There are several levels where you must travel down alternate routes to activate switches and then double back to access the newly-opened doorways, or hop onto newly-generated platforms. There are also forced scrolling levels where the player must keep up with the movement of the screen while dealing with enemies and completing platforming challenges.

Completing a level without finding everything causes a checkmark to appear over the door in the hub area, whereas full completion displays a star. There are also some doorways that lead to villages or other friendly areas where you are free to wander around and speak with NPC’s, many of whom ask you to find family members who have disappeared (although there is no indicator that any given NPC needs to be revisited after rescuing these family members).

Most towns also feature an area where you can play a minigame, and there are numerous minigames to be found across the course of your adventure. These minigames focus on completing short time-limited challenges for the best score. For instance, the player may be asked to stun as many enemies as possible as they spawn into a confined area, or run around a kitchen trying to cook a bunch of food without burning it, or take on a skilled fighter in one-on-one combat. Getting a moderate score rewards the player with a gem, but getting a high score rewards the player with a new hat.

Most hats are entirely optional, and some are just silly, but a number of them can give you a leg up on your journey, and there are 50 hats to be found throughout the game. Most hats offer new weapon types, including bouncing projectiles, arrows, melee weapons, and even the ability to toss crabs... but some are considerably less useful in combat, such as one hat that gives you the ability to grow flowers while you walk. All weapons operate similarly to the ink spray, insofar as they offer rapid-fire attacks and temporarily stun enemies, but most are no more useful than your default weapon, so unless you need to complete a very specific challenge, there isn’t much reason to use them.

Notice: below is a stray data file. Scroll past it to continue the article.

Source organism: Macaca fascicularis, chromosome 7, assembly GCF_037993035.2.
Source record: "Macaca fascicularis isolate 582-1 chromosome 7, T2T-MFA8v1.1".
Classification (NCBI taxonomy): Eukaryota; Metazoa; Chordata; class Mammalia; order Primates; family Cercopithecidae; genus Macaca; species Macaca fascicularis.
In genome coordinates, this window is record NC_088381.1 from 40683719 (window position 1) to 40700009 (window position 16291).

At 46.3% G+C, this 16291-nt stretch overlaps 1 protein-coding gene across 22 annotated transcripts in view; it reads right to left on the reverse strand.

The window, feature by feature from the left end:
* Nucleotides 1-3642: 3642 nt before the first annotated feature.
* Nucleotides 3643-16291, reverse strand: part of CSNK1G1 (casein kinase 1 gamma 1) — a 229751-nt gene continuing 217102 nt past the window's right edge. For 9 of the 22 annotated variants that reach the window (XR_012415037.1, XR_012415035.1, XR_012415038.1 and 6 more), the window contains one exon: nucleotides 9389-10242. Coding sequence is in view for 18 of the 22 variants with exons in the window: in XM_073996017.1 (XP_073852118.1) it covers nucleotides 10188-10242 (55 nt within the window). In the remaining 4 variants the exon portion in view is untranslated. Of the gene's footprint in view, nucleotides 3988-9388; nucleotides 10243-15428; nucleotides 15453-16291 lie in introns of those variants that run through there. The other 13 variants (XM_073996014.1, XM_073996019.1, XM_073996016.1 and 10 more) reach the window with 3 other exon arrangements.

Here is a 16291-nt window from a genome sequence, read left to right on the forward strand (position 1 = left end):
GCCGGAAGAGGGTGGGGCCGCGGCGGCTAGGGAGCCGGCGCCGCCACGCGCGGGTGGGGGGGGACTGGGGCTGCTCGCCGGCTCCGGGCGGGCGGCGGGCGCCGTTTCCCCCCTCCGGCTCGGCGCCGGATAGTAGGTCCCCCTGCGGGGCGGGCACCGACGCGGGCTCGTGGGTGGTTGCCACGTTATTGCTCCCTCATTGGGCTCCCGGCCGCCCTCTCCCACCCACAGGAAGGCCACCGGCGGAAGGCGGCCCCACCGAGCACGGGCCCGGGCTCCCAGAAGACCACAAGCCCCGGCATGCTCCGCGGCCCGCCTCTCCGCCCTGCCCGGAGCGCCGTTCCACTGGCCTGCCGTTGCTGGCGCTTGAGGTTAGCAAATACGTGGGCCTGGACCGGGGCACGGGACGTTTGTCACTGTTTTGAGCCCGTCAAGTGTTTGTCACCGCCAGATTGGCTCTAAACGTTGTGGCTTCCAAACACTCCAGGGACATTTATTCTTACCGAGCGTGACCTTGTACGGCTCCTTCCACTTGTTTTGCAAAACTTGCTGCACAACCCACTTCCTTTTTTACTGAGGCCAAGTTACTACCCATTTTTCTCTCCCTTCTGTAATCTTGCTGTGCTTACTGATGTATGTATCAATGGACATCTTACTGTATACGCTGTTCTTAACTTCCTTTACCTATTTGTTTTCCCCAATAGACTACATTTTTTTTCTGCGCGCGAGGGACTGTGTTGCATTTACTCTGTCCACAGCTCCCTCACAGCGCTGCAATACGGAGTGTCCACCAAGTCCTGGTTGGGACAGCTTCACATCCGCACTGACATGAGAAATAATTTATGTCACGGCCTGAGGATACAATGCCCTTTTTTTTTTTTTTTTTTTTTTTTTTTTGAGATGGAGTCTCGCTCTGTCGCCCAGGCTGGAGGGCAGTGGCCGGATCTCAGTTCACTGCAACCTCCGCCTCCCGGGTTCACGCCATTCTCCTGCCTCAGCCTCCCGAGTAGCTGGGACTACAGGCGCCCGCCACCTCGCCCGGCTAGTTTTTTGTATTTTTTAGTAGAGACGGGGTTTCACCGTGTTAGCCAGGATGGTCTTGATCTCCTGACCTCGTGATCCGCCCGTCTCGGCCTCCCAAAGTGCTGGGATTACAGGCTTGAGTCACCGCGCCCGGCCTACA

That is not to say that hats serve no purpose... There is a hat that lets you absorb an extra hit of damage, which effectively doubles your chances of survival, and you get this one pretty early in the game. Later, you can pick up a crown that lets you take two hits. There’s also an umbrella that protects you from enemies that drop down from the ceiling, and a feather that doubles your movement speed, letting you rip through the levels… at least until you take damage and lose it.

The player is able to wear one hat and carry a backup hat that can be swapped at any time (but the original hat is lost). Hats may be selected from an NPC who appears in each world. Also, larger levels have checkpoints that let the player select a new hat, allowing him to change strategies or simply restore one that he lost during the level. This is also helpful when respawning, as the player can select a hat before jumping back into the fray.

The game is very large for a platformer, offering dozens of levels across six worlds, and numerous dungeons. There’s also quite a lot to the narrative, which delves into the history of humans and octopuses and the current conflict as the octopus army continues on its quest to wipe out humanity at any cost. The player meets up with a number of characters along his journey, some of whom offer to help, and the player often takes control of these characters for a level or two, forcing him to contend with their generally limited (or nonexistent) ability to attack enemies.

Despite the simple core mechanics, there is still a fair amount of gameplay variety between the different hats, occasional new playable characters, and speed-focused levels intermixed with those that center around puzzle solving. Still, there are some niggling issues that impede the experience, such as occasionally getting hung up on scenery when jumping. There’s also a strange issue that prevents you from entering a doorway if you’re standing directly in front of it – which runs counter to the design of most classic games – and you can’t speak to the same NPC twice without moving your character between interactions.

The biggest issue that impacts gameplay is the fact that the action does not pause when the camera scrolls away. So, if you press a switch, the camera will scroll over to show you what changed in the environment. However, you retain full control over your character during this time, despite the fact that he is generally not visible on the screen, which means that you could walk into danger or fall into a bottomless pit. More importantly, enemies continue moving as well. If you stunned an enemy and then pressed the switch, the stun will wear off before the camera scrolls back and the enemy will attack you.

Save me Mr Tako: Tasukete Tako-San was developed by Christophe Galati, based in the south of France. Music and sound for the game were composed by Marc-Antoine Archier, who also hails from France. The game began its life as a prototype that was originally released in 2014 to celebrate the 25th anniversary of the Game Boy. Over the course of the next four years, it was greatly expanded and received a commercial release in 2018.

The game was published by Nicalis, which also published Cave Story+, La-Mulana, 1001 Spikes, The Binding of Isaac: Rebirth, Castle in the Darkness, and the console versions of VVVVVV, among others.